A rally was held outside the Courtyard Marriot Hotel on September 19th to protest the construction of the Khudon hydro-electric power station. NGO's and human rights' groups claim that constructing the dam will damage the region's natural and historical heritage.
Disagreement about Khudon hydro electric power station
By Tatia Megeneishvili
Friday, September 20
Human rights defenders appealed to Prime Minister Ivanishvili to keep the promise he made before last year's parliamentary elections. They claim that the prime minister promised to stop the construction of large hydroelectric power stations. Demonstrators said they will continue their struggle and will continue their protests at Khudon.
Protester Lasha Chkhartishvili said protesters plan to hold another rally in front of the chancellery on September 25th. The rally took place at the same time that public discussion about the Khudon project was taking place at the Courtyard Marriot on Thursday.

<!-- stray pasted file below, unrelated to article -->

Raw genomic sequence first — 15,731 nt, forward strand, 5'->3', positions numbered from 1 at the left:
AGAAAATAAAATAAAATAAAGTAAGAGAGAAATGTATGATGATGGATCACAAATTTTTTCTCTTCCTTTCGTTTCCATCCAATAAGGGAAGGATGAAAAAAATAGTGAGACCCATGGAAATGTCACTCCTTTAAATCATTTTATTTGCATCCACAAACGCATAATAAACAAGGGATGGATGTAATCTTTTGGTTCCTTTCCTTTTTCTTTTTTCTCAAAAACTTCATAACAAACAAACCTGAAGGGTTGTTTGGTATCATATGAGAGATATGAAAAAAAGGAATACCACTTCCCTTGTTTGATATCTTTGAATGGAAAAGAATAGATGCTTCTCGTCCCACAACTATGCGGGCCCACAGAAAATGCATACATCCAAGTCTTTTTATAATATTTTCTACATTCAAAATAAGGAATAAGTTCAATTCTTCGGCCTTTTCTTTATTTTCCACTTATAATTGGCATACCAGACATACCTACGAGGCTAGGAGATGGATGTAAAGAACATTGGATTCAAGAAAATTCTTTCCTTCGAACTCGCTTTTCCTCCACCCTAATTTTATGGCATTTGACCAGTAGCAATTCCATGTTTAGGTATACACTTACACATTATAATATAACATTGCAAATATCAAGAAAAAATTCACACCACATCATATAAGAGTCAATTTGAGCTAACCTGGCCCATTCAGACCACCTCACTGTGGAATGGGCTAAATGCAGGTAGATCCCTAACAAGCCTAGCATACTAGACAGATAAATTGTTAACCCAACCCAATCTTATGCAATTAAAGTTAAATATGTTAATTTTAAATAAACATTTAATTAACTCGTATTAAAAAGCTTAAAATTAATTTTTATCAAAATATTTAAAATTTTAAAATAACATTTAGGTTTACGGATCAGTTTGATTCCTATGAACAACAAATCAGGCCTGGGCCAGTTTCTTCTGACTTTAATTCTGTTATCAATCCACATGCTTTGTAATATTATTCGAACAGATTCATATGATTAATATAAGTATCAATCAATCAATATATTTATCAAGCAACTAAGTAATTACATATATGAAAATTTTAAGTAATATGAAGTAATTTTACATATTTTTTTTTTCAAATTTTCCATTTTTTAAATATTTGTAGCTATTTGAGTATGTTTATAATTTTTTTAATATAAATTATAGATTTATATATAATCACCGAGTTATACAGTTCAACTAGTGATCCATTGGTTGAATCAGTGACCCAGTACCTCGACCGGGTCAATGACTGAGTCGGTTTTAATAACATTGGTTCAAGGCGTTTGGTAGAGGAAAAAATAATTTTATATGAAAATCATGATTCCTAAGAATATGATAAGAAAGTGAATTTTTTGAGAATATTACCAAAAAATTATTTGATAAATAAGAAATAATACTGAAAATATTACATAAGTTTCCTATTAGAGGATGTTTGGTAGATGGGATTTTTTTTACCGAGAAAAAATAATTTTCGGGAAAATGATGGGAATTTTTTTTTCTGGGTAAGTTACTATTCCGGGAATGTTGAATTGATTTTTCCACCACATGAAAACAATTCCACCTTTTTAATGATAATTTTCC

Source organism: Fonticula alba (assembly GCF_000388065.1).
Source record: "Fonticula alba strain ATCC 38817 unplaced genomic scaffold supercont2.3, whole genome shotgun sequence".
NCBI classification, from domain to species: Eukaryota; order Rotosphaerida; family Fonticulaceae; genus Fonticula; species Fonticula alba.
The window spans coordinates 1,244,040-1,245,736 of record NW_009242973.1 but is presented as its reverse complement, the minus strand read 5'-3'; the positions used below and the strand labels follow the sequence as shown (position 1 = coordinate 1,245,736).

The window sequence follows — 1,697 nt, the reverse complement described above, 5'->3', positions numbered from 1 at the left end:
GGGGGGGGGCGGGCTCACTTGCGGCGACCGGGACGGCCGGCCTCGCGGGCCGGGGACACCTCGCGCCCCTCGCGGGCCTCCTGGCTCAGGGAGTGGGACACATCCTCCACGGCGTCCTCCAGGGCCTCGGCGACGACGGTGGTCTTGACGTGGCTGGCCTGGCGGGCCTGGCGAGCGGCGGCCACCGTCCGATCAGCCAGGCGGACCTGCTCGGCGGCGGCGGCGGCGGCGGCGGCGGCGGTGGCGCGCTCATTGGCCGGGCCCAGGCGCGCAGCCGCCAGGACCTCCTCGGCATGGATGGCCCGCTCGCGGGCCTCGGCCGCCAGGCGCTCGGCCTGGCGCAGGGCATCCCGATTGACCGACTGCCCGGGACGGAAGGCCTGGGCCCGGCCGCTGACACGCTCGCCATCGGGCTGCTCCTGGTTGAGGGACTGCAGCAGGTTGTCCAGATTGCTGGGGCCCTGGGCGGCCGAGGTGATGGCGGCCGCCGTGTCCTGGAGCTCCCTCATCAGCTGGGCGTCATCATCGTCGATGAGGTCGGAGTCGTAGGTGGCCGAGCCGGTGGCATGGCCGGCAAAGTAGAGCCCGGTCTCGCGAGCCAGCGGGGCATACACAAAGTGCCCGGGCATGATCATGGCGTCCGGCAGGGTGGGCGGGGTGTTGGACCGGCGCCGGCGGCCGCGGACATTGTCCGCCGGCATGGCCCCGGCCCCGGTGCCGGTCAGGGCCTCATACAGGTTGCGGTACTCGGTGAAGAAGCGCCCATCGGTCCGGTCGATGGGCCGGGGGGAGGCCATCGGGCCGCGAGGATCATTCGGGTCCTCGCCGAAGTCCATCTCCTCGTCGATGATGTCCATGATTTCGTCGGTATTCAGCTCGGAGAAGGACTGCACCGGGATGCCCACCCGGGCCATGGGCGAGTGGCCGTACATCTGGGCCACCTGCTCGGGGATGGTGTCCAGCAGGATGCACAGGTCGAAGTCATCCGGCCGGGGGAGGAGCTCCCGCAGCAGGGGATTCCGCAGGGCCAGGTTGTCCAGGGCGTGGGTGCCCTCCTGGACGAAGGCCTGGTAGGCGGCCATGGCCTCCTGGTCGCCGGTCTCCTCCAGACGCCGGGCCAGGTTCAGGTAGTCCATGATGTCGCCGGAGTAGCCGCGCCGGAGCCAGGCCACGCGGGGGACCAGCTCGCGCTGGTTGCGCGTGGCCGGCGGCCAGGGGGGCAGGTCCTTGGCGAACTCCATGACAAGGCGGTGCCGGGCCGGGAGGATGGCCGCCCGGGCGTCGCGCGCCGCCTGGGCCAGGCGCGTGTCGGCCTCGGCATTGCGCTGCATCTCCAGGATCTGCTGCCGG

According to the government, a climate model assessment demonstrated that creating the dam will not seriously affect the local environment. They did admit that the reservoir will have a slight cooling effect in the spring and summer and a warming influence in the autumn and winter.
The head of Caucasian House, Naira Gelashvili, said she understands hydroelectric stations very well and knows that the government plans to create more dams. “This will cause flooding of vast areas. Our government’s goal is to export electricity at a large profit. We should reevaluate this situation and determine how much electrical power we need.” Gelashvili stated.
Deputy of Minister of Energy Ilia Eloshvili, stressed that construction of the hydroelectric station is not directly related to economic development. He also said that the construction contractor company must obtain permission in March 2014. Eloshvili also stressed that the final decision about building the dam will only take place after consultation with local residents.